Book: If Disney ran your hospital

I finally got around to start reading the book “If Disney ran your hospital’ by Fred Lee. I have heard a lot about it last year, and I am curious whether it can help our lean journey. Or will my predisposition be confirmed that the approach to care will be too simplistic, as if we should just entertain the patients more? Well, the first chapter did not disappoint me. Fred Lee has worked in a hospital for a long time and his mother, sister, partner, and daughter are nurses. One can feel that he is used to think from a care perspective. The most important connection with ‘lean thinking’ is in the first place his reflection on ‘value’, the core of lean thinking.

Fred reflects on the value that is of importance to gain patients’ loyalty. The elements care providers have to pay special attention to in order to accomplish this loyalty are:
- Be alert on peoples needs, before they ask for it (initiative)
- Help each other (teamwork)
- Recognize the feelings of people (empathy)
- Respect the dignity and privacy of others (courtesy)
- Explain what is happening (communication)

Intuitive this list gives me a good feeling. However, does it offer new points of application for the care we are giving at this moment?
Regularly I see good examples of all five points, and I also see examples of situations where we could improve. Thus all five are relevant, however they do not cover any blind spot. We are already conscious of all of them.

Our hospital is besides with lean thinking also occupied with the theme ‘compassionate care’ (or literally translated: loving care). At the first sight ‘empathy’ and ‘politeness’ (dignity and courtesy) seem to match directly with this theme, and ‘communication’ indirectly. ‘Teamwork’ and ‘initiative’ are more closely linked to lean thinking. Though with some effort one can link all concepts with each other. ‘Respect’ is for example also one of Toyota’s core principles. When we train a team in continuous improvement, we underline the aspect of respecting each others ideas and giving each other room to experiment. First try to understand the other, before you want to be understood yourself.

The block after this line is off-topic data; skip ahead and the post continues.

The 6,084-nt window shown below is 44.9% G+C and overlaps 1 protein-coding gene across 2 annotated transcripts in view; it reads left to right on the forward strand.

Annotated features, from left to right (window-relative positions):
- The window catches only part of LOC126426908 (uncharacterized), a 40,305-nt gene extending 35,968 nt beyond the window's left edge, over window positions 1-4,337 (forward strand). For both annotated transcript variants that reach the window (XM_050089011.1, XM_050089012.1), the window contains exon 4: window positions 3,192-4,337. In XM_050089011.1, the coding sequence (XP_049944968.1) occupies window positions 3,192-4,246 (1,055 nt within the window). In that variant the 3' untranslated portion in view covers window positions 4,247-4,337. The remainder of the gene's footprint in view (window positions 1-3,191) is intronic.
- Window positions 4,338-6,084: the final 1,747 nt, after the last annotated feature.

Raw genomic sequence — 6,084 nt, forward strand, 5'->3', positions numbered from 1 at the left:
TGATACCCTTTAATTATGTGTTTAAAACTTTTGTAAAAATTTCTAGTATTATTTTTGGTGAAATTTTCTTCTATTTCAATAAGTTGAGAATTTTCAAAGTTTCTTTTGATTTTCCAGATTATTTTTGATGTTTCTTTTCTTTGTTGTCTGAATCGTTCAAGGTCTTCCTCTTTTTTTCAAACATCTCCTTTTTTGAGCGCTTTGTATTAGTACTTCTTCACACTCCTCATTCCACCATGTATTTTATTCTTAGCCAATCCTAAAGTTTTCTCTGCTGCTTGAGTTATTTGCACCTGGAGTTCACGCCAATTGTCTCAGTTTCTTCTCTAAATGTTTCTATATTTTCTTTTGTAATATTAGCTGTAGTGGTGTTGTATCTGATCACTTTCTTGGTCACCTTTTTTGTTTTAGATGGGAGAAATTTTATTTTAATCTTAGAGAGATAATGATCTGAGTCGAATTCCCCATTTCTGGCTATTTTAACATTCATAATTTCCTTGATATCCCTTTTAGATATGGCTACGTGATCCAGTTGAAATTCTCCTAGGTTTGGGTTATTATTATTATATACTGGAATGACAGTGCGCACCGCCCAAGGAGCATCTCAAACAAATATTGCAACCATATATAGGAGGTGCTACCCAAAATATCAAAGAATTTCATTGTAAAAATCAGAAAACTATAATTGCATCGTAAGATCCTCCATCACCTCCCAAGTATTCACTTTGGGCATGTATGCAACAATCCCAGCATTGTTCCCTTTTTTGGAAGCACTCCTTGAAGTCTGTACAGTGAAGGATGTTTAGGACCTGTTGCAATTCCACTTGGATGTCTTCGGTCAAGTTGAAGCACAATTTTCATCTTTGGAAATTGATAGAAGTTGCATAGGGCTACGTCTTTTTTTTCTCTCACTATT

As part of an improvement project, we recently interviewed a patient. This patient declared to be insecure about several aspects. He did not know who ‘his’ medical practitioner was (because he had to deal with several medical practitioners), although it was regularly asked by others in the hospital (to fill in a form). Furthermore, he did not know when he would receive the results of medical examinations. He did not dare to ask for it for two days, because he did not want to be annoying. This resulted in insecurity and agitation by the patient. This interview confirms the importance of ‘be alert on peoples desires’ (initiative) and ‘communication’ for care providers. Although we think we put a lot of effort in these elements, patients have a different experience. I am curious how these concepts will be further elaborated on in the book.

Our care unit General Surgery is being trained on regular basis by trainers of the Efteling (large Dutch amusement park). At this moment they even have their own educated trainers as part of their theme ‘The customer is king’. They are very enthusiastic and make the combination with lean thinking in their development of care pathways. When working with them, I feel indeed an above average patient centered attitude and willingness to go an extra mile for the patient. We can come up with the best way to organize a care process, though for each patient we have to be alert on their individual needs. Vice versa, when the processes are not well organized, one can work as much patient centric as possible, however the patient will not experience good care.

Fred Lee makes the connection between improvement of ‘outcomes’ vs. improvement of ‘perceptions’ (the latter is thus where his book is about). He explains the two perspectives as:
- Focus on team responsibility vs. focus on personal responsibility
- Define and analyse processes vs. take action based on information – just do it
- Understand variation of processes vs. understand the perception of patients
- Improve the competence and skills of care providers vs. improve behaviour and attitude
- Emphasize what people have to do vs. emphasize what people have to say
- Search for measurable outcomes vs. search for impact on impressions
- ‘Make no mistakes’ thinking vs. ‘as well as possible’ thinking
- Eliminate inaccurateness vs. eliminate avoidance

The common application of the lean thinking principles has more resemblemnce with the left site, however also the right site is clearly recognizable. For example ‘taking action based on information – just do it’ fits with ‘continuous improvement’ as a regular aspect of the daily work. Furthermore the personal responsibility is emphasized many times. Nevertheless, lean thinking commonly has less focus on behaviour and attitude. I can see connections between ‘lean thinking’ and the story of Fred Lee, and I will curiously continue my reading.

P.S. My gratitude goes to Nynke Reitsma for translating my Dutch blog

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